By Vincent J. Vitiello, L.S.W.
The term “learning disability” means a disorder in one or more of the basic processes involved in understanding spoken or written language. It may show up as a problem in a person’s ability to listen, think, speak, read, write, spell, or do math, despite at least average intelligence. The term “learning disabled” does not refer to children who have learning problems, which are primarily the result of visual, hearing, or physical handicaps; mental retardation; emotional disturbance; or environmental, cultural, or economic disadvantage. It must be emphasized that individuals with learning disabilities are of average or above-average intelligence; and, simply stated, a learning disability is a discrepancy between one’s ability and one’s achievement.
The Individuals with Disabilities Education Act (IDEA) is a federal mandate that serves to address this discrepancy by requiring school districts to provide certain accommodations in the least restrictive manner to enhance the learning environment for students with learning disabilities. Therefore, students with learning disabilities are very often “mainstreamed” or included in the regular classroom. However, these students usually receive some form of additional educational assistance or accommodation as determined by their particular learning disability.
Common types of learning disabilities are listed below:
- Dyscalculia: a severe difficulty in understanding and using the symbols or functions needed for success in mathematics.
- Dysgraphia: a severe difficulty in producing handwriting that is legible and written at an age-appropriate speed.
- Dyslexia: a severe difficulty in understanding or using one or more areas of language, including listening speaking, reading, writing, and spelling.
- Dysnomia: a marked difficulty in remembering names or recalling words needed for oral or written language.
- Dyspraxia: a severe difficulty in performing drawing, writing, buttoning, and other tasks requiring fine motor skill or in sequencing the necessary movement.
Although a multisensory strategy is viewed as the ideal instructional method to enhance learning in students without learning disabilities, the incorporation of multisensory strategies is vitally important when providing instruction to students with learning disabilities. This type of approach capitalizes on visual, auditory, and tactile/kinesthetic stimuli. Essentially, it is an educational strategy that includes sight, hearing, and touch components.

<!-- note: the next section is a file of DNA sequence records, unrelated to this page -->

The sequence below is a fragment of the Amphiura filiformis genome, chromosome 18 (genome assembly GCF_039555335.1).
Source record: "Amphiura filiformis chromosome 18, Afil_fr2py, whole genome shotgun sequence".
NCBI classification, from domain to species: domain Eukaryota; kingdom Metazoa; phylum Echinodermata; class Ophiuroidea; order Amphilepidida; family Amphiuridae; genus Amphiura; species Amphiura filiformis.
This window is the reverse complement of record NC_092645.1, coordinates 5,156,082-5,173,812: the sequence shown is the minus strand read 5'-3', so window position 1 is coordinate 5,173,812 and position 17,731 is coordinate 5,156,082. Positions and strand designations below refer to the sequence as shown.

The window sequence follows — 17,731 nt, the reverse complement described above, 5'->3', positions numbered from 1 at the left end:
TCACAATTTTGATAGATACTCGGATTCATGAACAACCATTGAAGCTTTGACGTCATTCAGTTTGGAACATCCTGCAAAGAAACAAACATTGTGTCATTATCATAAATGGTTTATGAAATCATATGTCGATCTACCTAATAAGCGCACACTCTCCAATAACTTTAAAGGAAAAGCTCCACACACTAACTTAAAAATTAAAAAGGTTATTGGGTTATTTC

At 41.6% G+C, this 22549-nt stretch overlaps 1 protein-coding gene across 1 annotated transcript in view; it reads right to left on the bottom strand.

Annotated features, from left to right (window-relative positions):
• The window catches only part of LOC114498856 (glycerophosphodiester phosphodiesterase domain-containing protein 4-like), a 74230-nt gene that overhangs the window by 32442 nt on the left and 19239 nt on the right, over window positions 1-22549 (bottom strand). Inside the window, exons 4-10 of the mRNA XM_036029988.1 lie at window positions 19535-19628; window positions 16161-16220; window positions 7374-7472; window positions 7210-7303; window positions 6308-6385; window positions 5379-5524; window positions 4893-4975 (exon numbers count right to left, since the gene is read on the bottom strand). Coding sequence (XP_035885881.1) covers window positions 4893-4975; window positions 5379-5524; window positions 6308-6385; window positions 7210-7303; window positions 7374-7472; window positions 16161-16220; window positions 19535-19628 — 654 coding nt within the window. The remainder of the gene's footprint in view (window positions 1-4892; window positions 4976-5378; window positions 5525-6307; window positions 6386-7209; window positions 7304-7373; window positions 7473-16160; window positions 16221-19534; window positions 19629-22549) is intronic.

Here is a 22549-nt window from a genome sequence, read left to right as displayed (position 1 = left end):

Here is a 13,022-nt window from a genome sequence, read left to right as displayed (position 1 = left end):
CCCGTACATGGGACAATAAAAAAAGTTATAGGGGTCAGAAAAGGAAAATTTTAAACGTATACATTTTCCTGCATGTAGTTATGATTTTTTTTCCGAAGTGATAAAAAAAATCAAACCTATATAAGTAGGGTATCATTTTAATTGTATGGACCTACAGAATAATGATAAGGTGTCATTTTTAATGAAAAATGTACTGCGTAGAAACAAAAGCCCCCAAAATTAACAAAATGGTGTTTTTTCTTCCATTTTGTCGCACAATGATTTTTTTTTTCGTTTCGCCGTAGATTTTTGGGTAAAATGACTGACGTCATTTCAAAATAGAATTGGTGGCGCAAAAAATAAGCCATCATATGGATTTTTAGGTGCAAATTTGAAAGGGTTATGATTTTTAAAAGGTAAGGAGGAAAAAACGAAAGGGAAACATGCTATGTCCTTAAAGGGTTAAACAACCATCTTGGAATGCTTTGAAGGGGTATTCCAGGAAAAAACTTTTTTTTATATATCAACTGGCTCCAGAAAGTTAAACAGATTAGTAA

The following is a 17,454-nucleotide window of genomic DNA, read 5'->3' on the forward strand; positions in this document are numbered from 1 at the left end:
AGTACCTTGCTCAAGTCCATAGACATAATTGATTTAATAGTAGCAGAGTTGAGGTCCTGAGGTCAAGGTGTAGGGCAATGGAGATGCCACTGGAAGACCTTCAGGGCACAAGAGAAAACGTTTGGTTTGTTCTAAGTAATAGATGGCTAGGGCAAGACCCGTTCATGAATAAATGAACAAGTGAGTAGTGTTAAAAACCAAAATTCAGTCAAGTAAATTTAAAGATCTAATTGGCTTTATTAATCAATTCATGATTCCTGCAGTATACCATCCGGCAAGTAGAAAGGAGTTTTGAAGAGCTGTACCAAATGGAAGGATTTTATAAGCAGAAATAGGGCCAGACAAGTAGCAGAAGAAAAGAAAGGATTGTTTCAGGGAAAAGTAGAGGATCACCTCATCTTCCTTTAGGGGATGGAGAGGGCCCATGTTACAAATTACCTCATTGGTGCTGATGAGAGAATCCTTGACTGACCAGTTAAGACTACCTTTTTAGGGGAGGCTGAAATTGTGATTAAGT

You must take into consideration a multisensory approach when presenting fire safety lessons. Make every effort to incorporate sight, hearing, and touch components. For example, give students the opportunity to don ad doff turnout gear. Depending on the developmental level of the students, include other equipment such as PASS devices, flashlights, gloves, protective hoods, personal accountability tags, the sound of self-contained breathing apparatus, the sound of an activated smoke detector, and so on.
Demonstrate and encourage student participation in various simulated exercises-for example, crawling low under simulated smoke, feeling doors and doorknobs prior to opening, and diagramming floor plans and escape routes. You can use videos, PowerPoint presentations, computer games, and the like, but they should not be the only learning tools. If you show slides or write on the chalkboard, give students that information in the form of handouts as well in case they cannot grasp the information. A multisensory strategy enhances the overall fire safety learning experience.
For further information on learning disabilities, visit the following Web sites:
Vincent J. Vitiello is a captain/executive officer with the Maplewood (NJ) Fire Department. He is a state-certified fire official and level 2 fire instructor. He has one bachelor’s degree in health and physical education from William Paterson University and another in fire safety administration from Jersey City State University, He is a licensed social worker with one master’s degree in public administration from Kean University and another in social work from Fordham University.